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CLIENT SPECIMEN TRANSPORT

To ensure optimum testing conditions for a specimen that is sent to University of Colorado Hospital Reference Laboratory, the client must determine two things:

  1. Determine the nature of the specimen to be sent, using the definitions below.
  2. Determine the temperature at which the specimen must be maintained during transport, using instructions for individual tests listed in the Test Catalog.

Nature of Specimen to be Transported

Exempt Human Specimens: A clinical specimen (blood, secreta, tissue, tissue fluid) known to contain a Risk Group I agent or not known to contain, or suspected to contain, a pathogen from Risk Group II, III, IV or a Biological Substance, Category B in which the pathogen has been neutralized or inactivated to it cannot cause a disease when exposure to it occurs.

Biological Substances, Category B: Any human or animal material, including excreta, secreta, blood and its components, tissue and tissue fluids, being transported for diagnostic or investigational purposes, but excluding live infected humans or animals. Note: specimens known to originate from patients with a Risk Group II or II pathogen should be shipped as Biological Substances. 

The following Biological Substance Shipping Guidelines (IATA Packing Instructions 650) are to be utilized.

  1. A watertight primary receptacle.
  2. A watertight secondary receptacle.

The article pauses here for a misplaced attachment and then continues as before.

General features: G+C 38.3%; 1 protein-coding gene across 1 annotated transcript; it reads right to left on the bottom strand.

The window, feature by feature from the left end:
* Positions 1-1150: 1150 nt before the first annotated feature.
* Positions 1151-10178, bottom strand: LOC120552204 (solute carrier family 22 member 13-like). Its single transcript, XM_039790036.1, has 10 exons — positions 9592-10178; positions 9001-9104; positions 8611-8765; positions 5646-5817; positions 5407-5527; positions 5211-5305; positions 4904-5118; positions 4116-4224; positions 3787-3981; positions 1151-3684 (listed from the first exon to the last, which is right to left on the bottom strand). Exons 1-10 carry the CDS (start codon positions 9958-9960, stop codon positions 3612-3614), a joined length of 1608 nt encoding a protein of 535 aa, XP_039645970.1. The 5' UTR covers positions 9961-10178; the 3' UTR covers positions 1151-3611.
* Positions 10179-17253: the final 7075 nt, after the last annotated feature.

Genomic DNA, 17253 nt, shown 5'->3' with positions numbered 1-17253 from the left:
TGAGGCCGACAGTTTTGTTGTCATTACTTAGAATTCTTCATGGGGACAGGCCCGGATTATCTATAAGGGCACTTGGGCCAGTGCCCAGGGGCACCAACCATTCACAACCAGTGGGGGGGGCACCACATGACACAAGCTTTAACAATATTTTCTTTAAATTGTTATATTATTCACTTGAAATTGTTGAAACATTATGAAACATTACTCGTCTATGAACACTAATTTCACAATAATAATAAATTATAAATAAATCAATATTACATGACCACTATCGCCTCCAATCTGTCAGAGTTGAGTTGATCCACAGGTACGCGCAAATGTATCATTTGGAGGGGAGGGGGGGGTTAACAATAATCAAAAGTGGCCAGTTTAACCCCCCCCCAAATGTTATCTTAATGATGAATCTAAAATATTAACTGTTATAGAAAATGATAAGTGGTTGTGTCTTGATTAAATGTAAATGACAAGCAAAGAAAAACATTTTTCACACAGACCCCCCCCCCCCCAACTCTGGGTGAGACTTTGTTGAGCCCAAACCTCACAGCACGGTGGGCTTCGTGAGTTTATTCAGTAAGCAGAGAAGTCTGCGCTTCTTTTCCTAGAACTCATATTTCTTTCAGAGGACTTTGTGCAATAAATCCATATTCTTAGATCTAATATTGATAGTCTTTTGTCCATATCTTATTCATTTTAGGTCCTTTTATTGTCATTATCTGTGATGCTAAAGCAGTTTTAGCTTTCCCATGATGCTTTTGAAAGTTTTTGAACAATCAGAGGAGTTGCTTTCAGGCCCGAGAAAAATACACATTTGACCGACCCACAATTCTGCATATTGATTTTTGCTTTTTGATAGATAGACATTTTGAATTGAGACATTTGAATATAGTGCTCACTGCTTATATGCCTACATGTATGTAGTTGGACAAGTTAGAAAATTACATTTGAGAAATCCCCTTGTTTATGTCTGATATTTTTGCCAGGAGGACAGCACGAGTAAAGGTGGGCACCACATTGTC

3. An absorbent material placed between the primary receptacle and the secondary receptacle.
  4. A sturdy outside packaging constructed of corrugated fiberboard, wood, metal or plastic.

Specimen from Patient with Known or Suspected Creutzfeldt-Jakob or Other Prion Disease: 

  1. Labeling:Specimens must be CLEARLY AND PROMINENTLY labeled as to the potential hazard. The specimen container and the request form must be labeled witht the hazard warning "R/O CJD" or "R/O Prion Disease".
  2. Packaging: Follow the guidelines above for packaging of Biological Substances adding EXTRA PRECAUTIONS.
  3. EXTRA PRECAUTIONS require that the specimen is placed in a tertiary container that is able to withstand rough handling. A 95 kPa bag or container is recommended. If one is not available, a screw-top container or extra padding is acceptable..
  4. Transport: Use shipping containers specifically manufactured for packaging and transport of biological substances.
  5. Rejection of Specimens: In the interest of safety, specimens that have been improperly labeled, packaged, or transported may be rejected.

 

Frozen (Dry Ice) Shipments:   A minimum of 2 lbs (1kg) of dry ice should be used depending on weather conditions. Be aware that dry ice is a dangerous good and must always be declared by marking, labeling and documentation. If there are no other dangerous goods in a shipment with dry ice, a formal Shipper’s Declaration is not required. Refer to IATA packing instruction 904.

Note: Each laboratory is responsible for implementing procedures that comply with the regulations set forth by the DOT and the International Air Transport Association (IATA).

All client specimen transportation will be managed according to the established procedure between the client and the Clinical Laboratory at University of Colorado Hospital.